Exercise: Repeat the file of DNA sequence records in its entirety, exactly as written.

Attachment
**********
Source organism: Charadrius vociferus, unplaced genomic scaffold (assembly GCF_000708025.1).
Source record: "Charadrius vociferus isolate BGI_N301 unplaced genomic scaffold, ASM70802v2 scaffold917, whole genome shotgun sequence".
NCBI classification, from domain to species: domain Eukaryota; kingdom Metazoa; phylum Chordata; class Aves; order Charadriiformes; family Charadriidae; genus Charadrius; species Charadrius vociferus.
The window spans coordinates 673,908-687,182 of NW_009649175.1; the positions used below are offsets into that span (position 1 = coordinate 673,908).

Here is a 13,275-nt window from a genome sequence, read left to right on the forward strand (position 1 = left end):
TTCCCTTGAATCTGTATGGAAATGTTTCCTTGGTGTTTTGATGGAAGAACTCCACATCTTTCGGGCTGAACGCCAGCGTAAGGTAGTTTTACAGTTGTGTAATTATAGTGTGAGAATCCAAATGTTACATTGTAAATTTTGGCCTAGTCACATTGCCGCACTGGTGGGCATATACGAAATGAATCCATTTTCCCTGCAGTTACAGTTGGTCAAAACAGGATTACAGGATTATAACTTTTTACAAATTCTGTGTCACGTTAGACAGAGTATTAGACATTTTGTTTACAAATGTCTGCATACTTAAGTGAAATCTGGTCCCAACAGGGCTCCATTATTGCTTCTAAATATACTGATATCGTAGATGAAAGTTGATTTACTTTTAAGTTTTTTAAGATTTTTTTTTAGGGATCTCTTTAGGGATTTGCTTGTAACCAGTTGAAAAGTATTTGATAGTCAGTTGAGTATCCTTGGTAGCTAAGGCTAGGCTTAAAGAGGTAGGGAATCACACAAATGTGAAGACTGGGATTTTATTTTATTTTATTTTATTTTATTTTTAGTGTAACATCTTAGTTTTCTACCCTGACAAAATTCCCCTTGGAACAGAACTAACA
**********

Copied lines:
Source organism: Charadrius vociferus, unplaced genomic scaffold (assembly GCF_000708025.1).
Source record: "Charadrius vociferus isolate BGI_N301 unplaced genomic scaffold, ASM70802v2 scaffold917, whole genome shotgun sequence".
NCBI classification, from domain to species: domain Eukaryota; kingdom Metazoa; phylum Chordata; class Aves; order Charadriiformes; family Charadriidae; genus Charadrius; species Charadrius vociferus.
The window spans coordinates 673,908-687,182 of NW_009649175.1; the positions used below are offsets into that span (position 1 = coordinate 673,908).

Here is a 13,275-nt window from a genome sequence, read left to right on the forward strand (position 1 = left end):
TTCCCTTGAATCTGTATGGAAATGTTTCCTTGGTGTTTTGATGGAAGAACTCCACATCTTTCGGGCTGAACGCCAGCGTAAGGTAGTTTTACAGTTGTGTAATTATAGTGTGAGAATCCAAATGTTACATTGTAAATTTTGGCCTAGTCACATTGCCGCACTGGTGGGCATATACGAAATGAATCCATTTTCCCTGCAGTTACAGTTGGTCAAAACAGGATTACAGGATTATAACTTTTTACAAATTCTGTGTCACGTTAGACAGAGTATTAGACATTTTGTTTACAAATGTCTGCATACTTAAGTGAAATCTGGTCCCAACAGGGCTCCATTATTGCTTCTAAATATACTGATATCGTAGATGAAAGTTGATTTACTTTTAAGTTTTTTAAGATTTTTTTTTAGGGATCTCTTTAGGGATTTGCTTGTAACCAGTTGAAAAGTATTTGATAGTCAGTTGAGTATCCTTGGTAGCTAAGGCTAGGCTTAAAGAGGTAGGGAATCACACAAATGTGAAGACTGGGATTTTATTTTATTTTATTTTATTTTATTTTTAGTGTAACATCTTAGTTTTCTACCCTGACAAAATTCCCCTTGGAACAGAACTAACA